The ethical investor

On Mumbai’s bustling Cadell Road you could walk past the office of Taqwaa Advisory and Shariah Investment Solutions (P) Ltd (Tasis) without noticing it. A low-key signboard in a row of other businesses, typical of old-fashioned office blocks all over the island city, is all that announces their existence.

It isn’t the first such index in the country. The National Stock Exchange already compiles a list of Shariah-compliant stocks. But it is the first that is based on the stipulations of a wholly India-based Shariah board. The architects of the BSE Shariah 50 are counting on a new wave of attention that they hope will transform the landscape for observant Muslims, as well as investors concerned with social responsibility.

“The notion of Shariah compliance has been around for 1,400 years," says Jamil Ahmed Shaikh, director of Tasis. “In India, you could date the practice of Islamic banking to the late 1970s when small groups of Muslims in north India and in Mumbai started cooperative societies and chit funds." But the effects were marginal, he says, and remained so until recently. “Over the last decade, people started to look at it as a way of alternate finance, and there’s more enthusiasm than ever after the subprime crisis (of 2008)." He smiles, “Once you get stuck in one area, you start to look for others."

So what does a Shariah index do? Broadly speaking, it offers you the chance to invest only in companies that comply with the ethical practices mandated by Islamic law. This means that investing in certain entertainment companies, the hotel and food industries, and companies related to liquor, tobacco and weapons, is prohibited. So is banking, because charging interest is not permissible in Shariah practice, and neither is the accumulation of debt.

But screening out businesses is just one half of the job. The financial equations involved are more complex. To put the index together, Tasis gathered data on Indian market patterns for a decade. They put these forward to their Shariah board, whose muftis considered the data and decided on the nitty-gritty of permissible financial limits. These parameters include debt-to-equity ratio (25%) and interest-to-total-income (3%).

“We look at what average industry rates are, and based on that we ask what our rates should be," Shaikh explains. “Essentially, these are compromises with the zero-interest requirement, but the rationale was to come to a consensus about these rates."

In the absence of a consensus, investors and advisers have often set their own parameters. This has always meant factoring in geographical and cultural differences. BSE and Tasis say that having a domestic, India-based Shariah advisory board factors in unprecedented local expertise, as well as a reliable authority, whose guidelines will be well-recognized.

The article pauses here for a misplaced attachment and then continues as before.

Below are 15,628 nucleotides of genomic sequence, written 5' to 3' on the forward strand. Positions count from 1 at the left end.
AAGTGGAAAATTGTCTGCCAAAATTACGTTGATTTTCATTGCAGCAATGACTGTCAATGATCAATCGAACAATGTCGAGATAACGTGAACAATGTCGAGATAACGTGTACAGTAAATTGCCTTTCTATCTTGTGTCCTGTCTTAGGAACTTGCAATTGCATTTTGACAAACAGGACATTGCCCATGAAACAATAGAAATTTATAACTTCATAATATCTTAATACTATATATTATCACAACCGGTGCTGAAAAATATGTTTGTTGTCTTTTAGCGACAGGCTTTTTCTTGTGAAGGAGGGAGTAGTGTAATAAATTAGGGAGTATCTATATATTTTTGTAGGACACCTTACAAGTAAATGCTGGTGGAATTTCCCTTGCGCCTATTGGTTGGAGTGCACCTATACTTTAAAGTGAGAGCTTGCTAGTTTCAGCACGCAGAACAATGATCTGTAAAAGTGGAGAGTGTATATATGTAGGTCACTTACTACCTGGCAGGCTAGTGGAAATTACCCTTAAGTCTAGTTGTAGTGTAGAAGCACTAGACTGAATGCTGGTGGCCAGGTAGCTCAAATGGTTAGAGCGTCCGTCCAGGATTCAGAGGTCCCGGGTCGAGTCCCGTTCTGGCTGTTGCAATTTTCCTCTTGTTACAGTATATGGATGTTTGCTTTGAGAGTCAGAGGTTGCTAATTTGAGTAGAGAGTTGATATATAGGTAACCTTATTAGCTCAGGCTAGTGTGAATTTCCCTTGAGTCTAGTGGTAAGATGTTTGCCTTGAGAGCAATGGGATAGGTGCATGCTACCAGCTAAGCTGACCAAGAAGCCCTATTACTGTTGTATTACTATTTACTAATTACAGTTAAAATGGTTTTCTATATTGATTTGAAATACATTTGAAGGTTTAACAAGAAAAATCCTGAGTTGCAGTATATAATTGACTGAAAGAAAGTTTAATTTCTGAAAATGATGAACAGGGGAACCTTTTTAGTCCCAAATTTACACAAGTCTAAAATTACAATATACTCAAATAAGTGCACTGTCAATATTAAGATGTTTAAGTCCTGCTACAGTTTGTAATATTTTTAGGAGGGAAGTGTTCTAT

“What works for Saudi Arabia or Dubai does not necessarily apply in India," Shaikh says. “The market here is different—and potentially big. Even with our conservative screening, we are left with about 1,100 Shariah-compliant scrips in India. That’s more than all the scrips—including non-compliant ones—available in all the Arab world put together."

Given the strictness of their screening, the BSE TASIS Shariah 50 has conservative standards compared with other Shariah advisory boards in the world, says Shaikh. But the BSE says it’s exactly what the country needs to encourage inclusive growth. “Islamic investors in India and abroad have been hesitant to invest in the market," says James Shapiro, head, market development, BSE. “But this index provides investors, regardless of faith, with what is, in a broader sense, a socially responsible index."

There is an interesting clause there. Ashraf Mohamedy, of Mumbai-based Idafa Investments, says non-Muslims have traditionally been responsible for the biggest chunk of Shariah-compliant investments. “The biggest investors in Taurus Ethical Fund and Tata Select Equity Fund (both equity funds that take Shariah compliance into account) are Jains who look for ethical avenues of investment. The fund managers have left out processed food and leather industries, which makes it compliant for observant Jains. It’s social engineering at its best." Idafa’s own non-Muslim clients “have no problem" with eliminating tobacco, alcohol and banking stocks from their portfolios, he says.

BSE thinks the Shariah index will encourage first-time investors unsure about how their investments tally with their religious beliefs. Three weeks in, the response has been “overwhelmingly positive", Shapiro says. People from around India and the world “approach us asking for information and instructions on how to use the index. We expect that investment vehicles like exchange-traded funds and mutual funds will be available in the market soon, given the strong demand we’ve seen for these."

“The news of the Shariah index itself should attract curious investors," Mohamedy says. “With the BSE’s history and visibility, it means a much increased level of confidence."

Forty-year-old Sikandar Munshi, who owns a medical store on the Jogeshwari-Vikhroli Link Road, says he began to invest in the market three years ago. “The market’s ups and downs made me think, and after I asked around, I decided to invest as per the Islamic ways," he says. Strict requirements for debt freedom and sustainable growth reduce risks significantly in Shariah-compliant investment. “There are probably other people who may not even be aware that it’s possible to do so. The Shariah index will give them a chance to think about it."

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